As far as what tourniquet to use we don’t care if you use a RATs, CAT, SOFT-T, SWAT-T or any other tourniquet on the market.  This isn’t a post to determine what tourniquet is the best, you can leave that for the millions of other forums out there.  As far as how to store/carry your tourniquet that is up to you as long as you can meet the standard above.  While we offer a number of carrying solutions for a number of types of tourniquets we suggest you use the one that allows you to quickly apply it as well as carry it securely.

If you can matched or beat the standard we want to see it!  Please feel free to upload your video of you getting your tourniquet on as set above and either tag us (@refactortactical on IG, reftactical on Twitter RE Factor Tactical on Facebook) or use #REFTTQSTANDARD.

Subscribe to our Newsletter

How To Call In A 9Line MEDEVAC And MIST Report

 

RE Factor Tactical 9 Line Sticker

Unfortunately, in today’s military, the chances of using a 9-line MEDEVAC format in combat is high and many operational personnel are not receiving the training required to call it into medical personnel correctly. If a MEDEVAC is improperly requested in, the patient may not receive medical care promptly, possibly resulting in catastrophic consequences. All personnel, civilian or military should be trained to calmly and collectively call in a 9-Line MEDEVAC under stress. Additionally, training should include stressful scenarios where personnel, from privates to senior officers, practice calling in MEDEVACS to training cadre.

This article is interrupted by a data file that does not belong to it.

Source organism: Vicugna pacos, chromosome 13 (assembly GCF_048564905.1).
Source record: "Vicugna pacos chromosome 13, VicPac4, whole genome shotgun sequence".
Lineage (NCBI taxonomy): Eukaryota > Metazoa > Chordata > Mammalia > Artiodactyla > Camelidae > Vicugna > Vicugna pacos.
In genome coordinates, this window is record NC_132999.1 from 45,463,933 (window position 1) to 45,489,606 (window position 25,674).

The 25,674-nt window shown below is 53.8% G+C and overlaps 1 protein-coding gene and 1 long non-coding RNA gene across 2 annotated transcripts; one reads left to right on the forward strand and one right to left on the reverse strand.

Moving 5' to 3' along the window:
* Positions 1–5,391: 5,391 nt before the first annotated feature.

When calling in a MEDEVAC, there are several steps that the individual must take to ensure the 9 Line is properly called in and dispatched units are given the necessary information required to reach the patient’s location.

Step 1: Return fire/render the scene safe- Before attempting to call in a 9Line MEDEVAC the scene must be rendered safe. Personnel should not reduce the overall efficacy of the force’s firepower to call in a 9Line. If the unit under fire reduces the overall aggression and violence of action against the enemy force it could result in a greater loss of personnel. At all costs, the firefight must be won before moving towards rendering aid to the wounded.

Step 2: Care under fire- Once fire superiority has been established medical personnel can begin care under fire. In this step medical personnel and medically trained operators can start to tend to life-threatening wounds while maintaining security.

Step 3: Determine number of patients by type- this is not only valuable information to have when calling in the 9line but it will also allow medical personnel to accurately triage patients based on their medical condition and chances of living. In this step critically wounded personnel is identified and consolidated in the event, there is limited space on incoming MEDEVAC platforms.